[RFC] ia64 function return probes

From: Rusty Lynch <rusty.lynch_at_intel.com>
Date: 2005-06-02 07:39:22
The following is an implementation of the ia64 specific parts for implementing
the function return probes functionality that is a part of kprobes.  There 
were some assumptions about how the architectures work inside kernel/kprobes.c
that force me to do some odd things in this implementation.

For those that have not followed the function return probe discussions, the 
original idea is that in order to have a handler function called when a 
target function returns:

* At system initialization time, kernel/kprobes.c installs a kprobe
  on a function called kretprobe_trampoline() that is implemented in 
  the architecture specific code.  More on this later.

* When a return probe is registered using register_kretprobe(), 
  kernel/kprobes.c will install a kprobe on the first instruction of the 
  targeted function with the pre handler set to arch_prepare_kretprobe()
  which is implemented in the architecture specific code.

* arch_prepare_kretprobe() will prepare a kretprobe instance that stores:
  - nodes for hanging this instance in an empty or free list
  - a pointer to the return probe
  - the original return address
  - a pointer to the stack address

  With all this stowed away, arch_prepare_kretprobe() then sets the return
  address for the targeted function to a special trampoline function called
  kretprobe_trampoline().  

* The kprobe completes as normal, with control passing back to the target
  function that executes as normal, and eventually returns to our trampoline
  function.

* Since a kprobe was installed on kretprobe_trampoline() during system 
  initialization, control passes back to kprobes via the architecture
  specific function trampoline_probe_handler() which will lookup the 
  instance in an hlist maintained by kernel/kprobes.c, and then call
  the handler function.

* When trampoline_probe_handler() is done, the kprobes infrastruction
  single steps the original instruction (in this case just a nop), and
  then calls trampoline_post_handler().  trampoline_post_handler() then
  looks up the instance again, puts the instance back on the free list,
  and then makes a long jump back to the original return instruction.


Ok, that was the idea.  For ia64 complexities came up with respect to:

* the assumption that kernel/kprobes.c is working with a 
  stacked based architecture

* the assumption that changing the return address to kretprobe_trampoline()
  will always result in the first instruction of of kretprobe_trampoline
  being executed.

The following patch works around these problems by:

* Providing an empty kretprobe_trampoline(), but we don't really 
  use it as our trampoline function.  Instead we provide:

	/*
	 * void ia64_kretprobe_trampoline(void):
	 *
	 * When a return probe is set on a given function, it's return
	 * address (which really just points to the bundle) is set for
	 * this single bundle function.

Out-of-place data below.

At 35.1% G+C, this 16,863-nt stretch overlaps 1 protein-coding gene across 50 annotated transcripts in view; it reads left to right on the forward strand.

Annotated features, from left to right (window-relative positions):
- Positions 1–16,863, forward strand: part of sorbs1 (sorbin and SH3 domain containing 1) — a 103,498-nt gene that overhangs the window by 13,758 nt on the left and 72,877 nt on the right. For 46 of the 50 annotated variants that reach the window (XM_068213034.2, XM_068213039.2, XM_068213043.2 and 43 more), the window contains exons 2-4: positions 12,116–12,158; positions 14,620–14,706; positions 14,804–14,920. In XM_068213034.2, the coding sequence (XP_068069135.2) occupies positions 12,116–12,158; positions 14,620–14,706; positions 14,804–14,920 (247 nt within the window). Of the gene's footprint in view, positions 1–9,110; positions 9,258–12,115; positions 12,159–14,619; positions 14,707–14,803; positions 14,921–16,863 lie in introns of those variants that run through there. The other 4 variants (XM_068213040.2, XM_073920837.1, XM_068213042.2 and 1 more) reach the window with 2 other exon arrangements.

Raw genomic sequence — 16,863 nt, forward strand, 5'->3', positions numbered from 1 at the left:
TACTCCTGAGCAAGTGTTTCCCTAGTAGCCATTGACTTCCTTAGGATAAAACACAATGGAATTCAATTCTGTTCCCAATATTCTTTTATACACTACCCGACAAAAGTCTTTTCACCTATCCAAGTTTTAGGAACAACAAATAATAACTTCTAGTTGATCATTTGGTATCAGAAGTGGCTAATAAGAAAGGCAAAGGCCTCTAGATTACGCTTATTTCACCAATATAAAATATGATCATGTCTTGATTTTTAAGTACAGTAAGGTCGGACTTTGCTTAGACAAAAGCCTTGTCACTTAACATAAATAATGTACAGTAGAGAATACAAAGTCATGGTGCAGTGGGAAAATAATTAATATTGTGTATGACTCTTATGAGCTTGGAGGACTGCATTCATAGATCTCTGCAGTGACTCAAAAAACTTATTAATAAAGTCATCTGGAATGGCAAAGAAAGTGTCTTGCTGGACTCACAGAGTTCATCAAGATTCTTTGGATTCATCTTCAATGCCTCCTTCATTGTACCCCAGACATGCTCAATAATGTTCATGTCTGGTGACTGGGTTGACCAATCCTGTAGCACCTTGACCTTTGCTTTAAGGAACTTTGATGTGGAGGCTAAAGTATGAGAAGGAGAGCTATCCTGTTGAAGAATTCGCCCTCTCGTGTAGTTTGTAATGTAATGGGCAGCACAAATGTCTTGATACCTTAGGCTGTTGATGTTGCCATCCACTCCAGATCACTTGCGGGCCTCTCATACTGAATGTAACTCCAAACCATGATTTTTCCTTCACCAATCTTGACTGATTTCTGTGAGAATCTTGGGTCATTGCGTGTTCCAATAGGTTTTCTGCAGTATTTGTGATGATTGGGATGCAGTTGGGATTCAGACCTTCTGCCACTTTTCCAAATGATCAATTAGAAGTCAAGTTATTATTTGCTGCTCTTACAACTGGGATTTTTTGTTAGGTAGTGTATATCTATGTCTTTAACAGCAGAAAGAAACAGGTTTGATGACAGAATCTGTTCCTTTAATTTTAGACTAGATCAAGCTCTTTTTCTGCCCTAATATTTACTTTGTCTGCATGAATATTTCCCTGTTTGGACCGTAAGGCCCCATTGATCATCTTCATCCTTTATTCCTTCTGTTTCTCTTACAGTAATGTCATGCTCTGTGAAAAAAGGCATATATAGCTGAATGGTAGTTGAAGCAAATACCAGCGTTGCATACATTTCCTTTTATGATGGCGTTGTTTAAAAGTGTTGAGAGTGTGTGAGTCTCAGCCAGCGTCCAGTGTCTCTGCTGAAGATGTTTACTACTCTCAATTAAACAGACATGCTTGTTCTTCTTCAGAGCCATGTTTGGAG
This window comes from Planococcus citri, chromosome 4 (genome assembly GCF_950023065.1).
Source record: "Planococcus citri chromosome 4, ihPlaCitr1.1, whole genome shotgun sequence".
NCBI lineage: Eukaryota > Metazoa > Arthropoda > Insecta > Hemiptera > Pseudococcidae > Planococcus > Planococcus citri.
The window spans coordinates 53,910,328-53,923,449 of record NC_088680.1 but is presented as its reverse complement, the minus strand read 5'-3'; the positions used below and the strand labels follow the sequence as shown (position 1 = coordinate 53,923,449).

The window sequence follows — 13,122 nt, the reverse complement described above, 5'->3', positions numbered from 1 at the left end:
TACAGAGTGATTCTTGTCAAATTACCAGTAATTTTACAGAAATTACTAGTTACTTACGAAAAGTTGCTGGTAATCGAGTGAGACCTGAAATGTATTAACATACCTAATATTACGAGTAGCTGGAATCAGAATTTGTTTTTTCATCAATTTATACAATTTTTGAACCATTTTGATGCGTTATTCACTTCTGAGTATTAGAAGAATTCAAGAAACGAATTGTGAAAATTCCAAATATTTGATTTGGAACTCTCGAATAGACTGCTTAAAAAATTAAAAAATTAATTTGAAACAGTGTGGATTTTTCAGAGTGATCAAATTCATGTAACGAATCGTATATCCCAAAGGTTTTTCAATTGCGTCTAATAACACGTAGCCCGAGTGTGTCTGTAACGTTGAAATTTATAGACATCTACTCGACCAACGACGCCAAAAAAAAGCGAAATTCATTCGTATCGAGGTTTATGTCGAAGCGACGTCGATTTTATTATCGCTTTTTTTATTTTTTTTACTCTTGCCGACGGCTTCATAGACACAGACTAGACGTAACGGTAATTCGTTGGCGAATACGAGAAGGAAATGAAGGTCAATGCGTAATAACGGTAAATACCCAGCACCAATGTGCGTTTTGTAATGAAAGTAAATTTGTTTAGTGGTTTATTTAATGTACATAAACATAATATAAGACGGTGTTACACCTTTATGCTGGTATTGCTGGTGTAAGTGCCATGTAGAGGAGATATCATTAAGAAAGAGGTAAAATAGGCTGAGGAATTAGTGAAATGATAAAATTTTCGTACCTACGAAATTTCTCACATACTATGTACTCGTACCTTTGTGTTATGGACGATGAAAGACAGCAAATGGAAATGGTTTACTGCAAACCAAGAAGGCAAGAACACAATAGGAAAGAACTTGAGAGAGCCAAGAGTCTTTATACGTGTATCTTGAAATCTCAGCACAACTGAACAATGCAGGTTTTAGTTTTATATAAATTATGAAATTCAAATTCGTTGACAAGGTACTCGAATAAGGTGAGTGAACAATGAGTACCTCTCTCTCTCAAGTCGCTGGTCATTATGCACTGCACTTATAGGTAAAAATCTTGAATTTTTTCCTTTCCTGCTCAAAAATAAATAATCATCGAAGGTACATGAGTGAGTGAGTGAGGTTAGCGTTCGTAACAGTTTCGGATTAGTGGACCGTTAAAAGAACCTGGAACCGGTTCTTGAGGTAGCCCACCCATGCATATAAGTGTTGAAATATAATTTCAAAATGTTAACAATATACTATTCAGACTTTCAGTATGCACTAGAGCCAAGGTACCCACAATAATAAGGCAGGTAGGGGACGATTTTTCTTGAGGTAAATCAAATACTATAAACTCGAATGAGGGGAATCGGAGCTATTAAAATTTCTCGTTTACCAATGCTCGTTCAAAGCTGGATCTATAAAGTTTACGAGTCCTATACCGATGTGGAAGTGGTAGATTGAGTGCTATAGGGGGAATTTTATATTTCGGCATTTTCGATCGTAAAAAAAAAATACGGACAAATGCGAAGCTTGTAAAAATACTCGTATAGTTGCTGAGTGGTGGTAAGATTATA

*
	 * We don't know which slot of the bundle will be set, so we set
	 * a break using a special immediate value to gain control in
	 * each case so the registered return probe can be called and then
	 * restore the cr->iip  back to the real address
	 * (i.e. the original return address)
	 */
GLOBAL_ENTRY(ia64_kretprobe_trampoline)
{ .mii
	break.m __IA64_BREAK_RPROBE
	break.i __IA64_BREAK_RPROBE
	break.i __IA64_BREAK_RPROBE
}
END(ia64_kretprobe_trampoline)

  ... and then handle the break interrupts using this new reserved immediate
  value by just directly calling trampoline_probe_handler().

  Also, we do everything in trampoline_probe_handler() so there is no need
  to single step a nop instruction.

* The instances are stored in an hlist hashed off the task pointer, but it is 
  possible for more then one hash to use the same slot.  We use the return 
  probe instance stack_addr field to point to the pt_regs structure.  With this 
  information, plus an assumption that the first entry in the list for the 
  given task will always be the correct instance for recursive functions, 
  we have all we need.

    --rusty

signed-off-by: Rusty Lynch <Rusty.lynch@intel.com>

 arch/ia64/kernel/Makefile     |    2 
 arch/ia64/kernel/kprobes.c    |  155 +++++++++++++++++++++++++++++++++++++++++-
 arch/ia64/kernel/kretprobes.S |   44 +++++++++++
 arch/ia64/kernel/process.c    |   16 ++++
 arch/ia64/kernel/traps.c      |    1 
 include/asm-ia64/break.h      |    2 
 include/asm-ia64/kprobes.h    |    3 
 7 files changed, 221 insertions(+), 2 deletions(-)

Index: linux-2.6.12-rc5/arch/ia64/kernel/Makefile
===================================================================
--- linux-2.6.12-rc5.orig/arch/ia64/kernel/Makefile
+++ linux-2.6.12-rc5/arch/ia64/kernel/Makefile
@@ -20,7 +20,7 @@ obj-$(CONFIG_SMP)		+= smp.o smpboot.o do
 obj-$(CONFIG_PERFMON)		+= perfmon_default_smpl.o
 obj-$(CONFIG_IA64_CYCLONE)	+= cyclone.o
 obj-$(CONFIG_IA64_MCA_RECOVERY)	+= mca_recovery.o
-obj-$(CONFIG_KPROBES)		+= kprobes.o jprobes.o
+obj-$(CONFIG_KPROBES)		+= kprobes.o jprobes.o kretprobes.o
 mca_recovery-y			+= mca_drv.o mca_drv_asm.o
 
 # The gate DSO image is built using a special linker script.